There have been various suggestions circulating around the education sector on giving pupils the opportunity to learn via video games such as Angry Birds for life skills, and Doctor Who’s new web game for programming. The most recent suggestion has been to use Football Manager as homework for physical education (PE) classes. We asked an experienced professional football coach for his opinion on the matter.
“The creep of technology into our lives is ever increasing, and in most cases welcomed, although it does need to be harnessed in the right way. I was surprised to read that schools are thinking about setting video games as homework for PE lessons. As a professional football coach, and before that a multi-sports coach for five-to fourteen-year-old children, I found this a worrying suggestion, despite the fact that I myself am an avid player of the Football Manager series.
It is reasonable to have proposals to make school more exciting for children who do not get engrossed by typical lessons; however video games surely seem a far stretch to be called homework, when their primary purpose is entertainment.
Football Manager has been created to fulfil dreams of football management in a simulation game. While this undoubtedly has many benefits for children to learn in terms of tactics, finances and long term planning, to set it for PE homework sends out the wrong message. In an increasingly sedentary society we should be looking to inspire children to take part in physical activity so they gain the positive physical and mental health benefits it brings. It is important that schools use PE lessons to stimulate students through a variety of sports and games. Beyond the health benefits, this will give schools inspired, creative and happy pupils. As a sports coach, I struggle to understand why it has been considered as PE homework to get pupils to sit down on a computer.
I can see the premise for using other mediums to get children interested in sports, but without proper exercise and outdoor activity, it leaves children without the motivation and energy to actually take part in games away from the computer.
I think the solution is to make PE lessons more engaging for pupils. Setting problems for pupils to solve, or allowing them to lead activities that challenge them mentally as well as physically, is an excellent way of engaging pupils. Most pupils who feel demotivated by sports feel this way due to feeling inferior to teammates who they consider to be superior at sports compared to themselves.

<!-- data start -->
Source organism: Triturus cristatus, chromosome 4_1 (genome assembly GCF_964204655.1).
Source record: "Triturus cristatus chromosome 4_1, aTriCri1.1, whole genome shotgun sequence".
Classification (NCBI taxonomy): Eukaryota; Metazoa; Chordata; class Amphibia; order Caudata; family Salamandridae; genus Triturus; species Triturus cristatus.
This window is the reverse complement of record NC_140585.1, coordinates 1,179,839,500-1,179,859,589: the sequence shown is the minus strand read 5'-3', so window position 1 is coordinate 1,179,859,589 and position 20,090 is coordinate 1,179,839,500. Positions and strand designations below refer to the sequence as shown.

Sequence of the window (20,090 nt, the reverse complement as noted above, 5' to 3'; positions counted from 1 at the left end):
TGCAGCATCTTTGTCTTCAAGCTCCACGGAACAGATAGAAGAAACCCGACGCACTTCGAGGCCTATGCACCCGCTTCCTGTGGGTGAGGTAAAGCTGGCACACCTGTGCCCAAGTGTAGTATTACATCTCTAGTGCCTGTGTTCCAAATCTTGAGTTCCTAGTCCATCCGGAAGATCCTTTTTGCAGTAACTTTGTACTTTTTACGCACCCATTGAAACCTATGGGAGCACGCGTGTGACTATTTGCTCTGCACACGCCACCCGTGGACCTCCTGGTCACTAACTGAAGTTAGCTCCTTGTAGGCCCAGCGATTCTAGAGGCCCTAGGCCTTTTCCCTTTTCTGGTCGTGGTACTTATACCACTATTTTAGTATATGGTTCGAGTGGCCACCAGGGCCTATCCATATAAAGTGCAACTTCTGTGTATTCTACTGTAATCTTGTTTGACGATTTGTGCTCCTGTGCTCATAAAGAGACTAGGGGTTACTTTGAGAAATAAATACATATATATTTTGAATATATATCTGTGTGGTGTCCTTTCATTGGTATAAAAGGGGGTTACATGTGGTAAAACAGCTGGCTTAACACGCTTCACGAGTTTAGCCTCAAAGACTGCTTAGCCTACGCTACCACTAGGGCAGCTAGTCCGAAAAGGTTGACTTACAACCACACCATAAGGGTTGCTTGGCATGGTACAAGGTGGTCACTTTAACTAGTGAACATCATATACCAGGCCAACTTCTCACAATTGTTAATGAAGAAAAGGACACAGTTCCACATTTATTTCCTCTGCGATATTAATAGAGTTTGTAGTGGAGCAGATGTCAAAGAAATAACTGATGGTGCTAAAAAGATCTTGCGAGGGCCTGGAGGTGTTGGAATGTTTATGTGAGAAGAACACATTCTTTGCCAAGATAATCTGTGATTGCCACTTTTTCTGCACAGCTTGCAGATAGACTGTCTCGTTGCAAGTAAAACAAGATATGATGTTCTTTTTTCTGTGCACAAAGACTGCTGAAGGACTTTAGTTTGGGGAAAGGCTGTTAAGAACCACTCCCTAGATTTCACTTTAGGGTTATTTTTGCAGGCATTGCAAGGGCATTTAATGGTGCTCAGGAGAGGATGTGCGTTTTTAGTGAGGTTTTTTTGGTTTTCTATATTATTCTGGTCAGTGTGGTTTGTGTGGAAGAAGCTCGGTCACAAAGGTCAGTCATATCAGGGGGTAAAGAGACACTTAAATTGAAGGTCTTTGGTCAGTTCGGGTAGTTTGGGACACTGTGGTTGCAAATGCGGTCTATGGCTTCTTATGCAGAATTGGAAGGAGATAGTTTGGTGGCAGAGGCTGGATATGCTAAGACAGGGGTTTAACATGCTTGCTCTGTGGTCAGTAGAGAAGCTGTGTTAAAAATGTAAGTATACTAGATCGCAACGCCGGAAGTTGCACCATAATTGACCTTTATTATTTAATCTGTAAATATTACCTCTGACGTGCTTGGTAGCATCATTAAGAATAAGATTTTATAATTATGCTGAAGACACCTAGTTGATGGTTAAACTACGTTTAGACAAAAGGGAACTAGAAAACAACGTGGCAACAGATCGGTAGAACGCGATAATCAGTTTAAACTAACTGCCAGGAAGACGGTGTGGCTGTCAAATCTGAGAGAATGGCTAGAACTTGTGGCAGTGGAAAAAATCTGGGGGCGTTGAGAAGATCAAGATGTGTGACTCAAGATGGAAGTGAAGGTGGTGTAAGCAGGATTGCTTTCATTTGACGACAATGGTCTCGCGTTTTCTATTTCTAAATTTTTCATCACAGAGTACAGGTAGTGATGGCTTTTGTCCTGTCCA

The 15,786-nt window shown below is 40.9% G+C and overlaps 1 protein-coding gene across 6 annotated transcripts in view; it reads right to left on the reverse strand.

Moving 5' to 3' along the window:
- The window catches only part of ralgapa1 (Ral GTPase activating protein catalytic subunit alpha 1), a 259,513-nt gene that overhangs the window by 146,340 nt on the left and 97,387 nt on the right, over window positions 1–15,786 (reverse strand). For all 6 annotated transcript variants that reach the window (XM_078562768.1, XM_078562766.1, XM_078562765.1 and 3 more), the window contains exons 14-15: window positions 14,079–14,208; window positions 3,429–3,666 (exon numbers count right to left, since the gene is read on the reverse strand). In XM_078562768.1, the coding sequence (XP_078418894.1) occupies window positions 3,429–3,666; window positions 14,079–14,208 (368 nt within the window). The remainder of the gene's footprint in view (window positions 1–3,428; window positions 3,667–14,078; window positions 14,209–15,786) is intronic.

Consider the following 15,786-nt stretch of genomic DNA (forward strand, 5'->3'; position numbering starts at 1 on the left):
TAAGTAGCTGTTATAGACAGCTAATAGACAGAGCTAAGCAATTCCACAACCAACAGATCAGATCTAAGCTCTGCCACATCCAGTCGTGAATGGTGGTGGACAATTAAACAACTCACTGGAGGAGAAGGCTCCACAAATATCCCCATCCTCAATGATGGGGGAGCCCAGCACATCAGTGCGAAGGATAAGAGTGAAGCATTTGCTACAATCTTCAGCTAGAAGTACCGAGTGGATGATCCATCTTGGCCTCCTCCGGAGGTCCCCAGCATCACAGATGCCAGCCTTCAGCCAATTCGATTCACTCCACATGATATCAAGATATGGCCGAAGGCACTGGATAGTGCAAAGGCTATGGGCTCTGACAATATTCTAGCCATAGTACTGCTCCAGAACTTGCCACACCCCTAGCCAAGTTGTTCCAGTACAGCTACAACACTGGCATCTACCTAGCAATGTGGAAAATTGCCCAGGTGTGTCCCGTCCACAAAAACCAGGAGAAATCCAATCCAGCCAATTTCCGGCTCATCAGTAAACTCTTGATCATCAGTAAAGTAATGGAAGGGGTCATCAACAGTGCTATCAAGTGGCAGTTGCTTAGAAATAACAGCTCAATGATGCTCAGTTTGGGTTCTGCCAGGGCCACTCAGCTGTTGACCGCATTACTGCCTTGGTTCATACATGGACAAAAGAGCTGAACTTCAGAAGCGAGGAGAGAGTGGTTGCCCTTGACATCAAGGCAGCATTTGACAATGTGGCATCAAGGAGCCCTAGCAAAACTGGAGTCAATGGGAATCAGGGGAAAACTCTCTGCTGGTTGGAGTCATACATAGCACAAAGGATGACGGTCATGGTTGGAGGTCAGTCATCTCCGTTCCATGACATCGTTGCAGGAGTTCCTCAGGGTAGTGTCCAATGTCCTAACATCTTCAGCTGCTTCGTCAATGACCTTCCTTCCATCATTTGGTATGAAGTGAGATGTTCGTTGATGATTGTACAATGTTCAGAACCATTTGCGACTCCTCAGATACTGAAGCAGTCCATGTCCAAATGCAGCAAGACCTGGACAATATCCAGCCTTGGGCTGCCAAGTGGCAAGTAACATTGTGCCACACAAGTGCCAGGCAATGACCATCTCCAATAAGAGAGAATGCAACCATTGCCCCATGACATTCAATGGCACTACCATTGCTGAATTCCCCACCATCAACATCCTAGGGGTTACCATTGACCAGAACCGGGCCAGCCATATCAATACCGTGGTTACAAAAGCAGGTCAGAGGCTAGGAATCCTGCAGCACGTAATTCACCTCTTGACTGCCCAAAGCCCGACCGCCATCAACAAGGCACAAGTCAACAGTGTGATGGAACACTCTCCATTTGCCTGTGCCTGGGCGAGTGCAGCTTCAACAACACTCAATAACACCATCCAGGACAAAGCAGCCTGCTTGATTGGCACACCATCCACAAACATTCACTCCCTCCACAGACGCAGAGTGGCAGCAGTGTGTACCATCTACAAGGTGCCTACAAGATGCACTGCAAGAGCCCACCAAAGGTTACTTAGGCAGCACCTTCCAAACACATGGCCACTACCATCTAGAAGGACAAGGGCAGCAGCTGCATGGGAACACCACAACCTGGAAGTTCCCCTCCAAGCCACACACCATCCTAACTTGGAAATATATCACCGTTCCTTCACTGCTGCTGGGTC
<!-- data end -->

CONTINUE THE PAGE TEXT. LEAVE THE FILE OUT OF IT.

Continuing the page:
It is the role of the teacher to make sure that lessons are therefore inclusive for all levels of sporting ability. Other games such as Just Dance/Wii Fit get players moving, but are they really the solution to our PE lessons? To come up with a basic few step dance routine gives the same outcome. Even better, let the children come up with their own routine, I’m sure it would be impressive to see what they would come up with given the chance and the right environment! Let pupils get creative in what is taught during these lessons. What games do our children want to play is a question that is probably not asked enough. Some of the best PE classes that I remember taking part in during my school days were not the traditional sports. Dodgeball and Ultimate (Frisbee) were a lot more enjoyable than the usual football or rounders lessons because they were new. We all started on a similar ability level and had to think about the game, and what skills and tactics would help our teams to win.
If we can only be inspired by playing computer games, is that not going to further increase young peoples’ desire to play computer games? We cannot fight against the desire for children and young people to play video games. All people involved in sport in any capacity seek to inspire, in the same way that we seek to make maths or science lessons exciting. Teachers are not expected to coach children to the stage where they are competing at national/international level in whatever sport they are coaching. The aim should be to inspire children. An inspired child will practice their sport or activity away from the school setting on their own, with friends, or as part of a sports club. If this is the outcome from a few hours of PE a week then anyone taking a sports class has done a fantastic job.”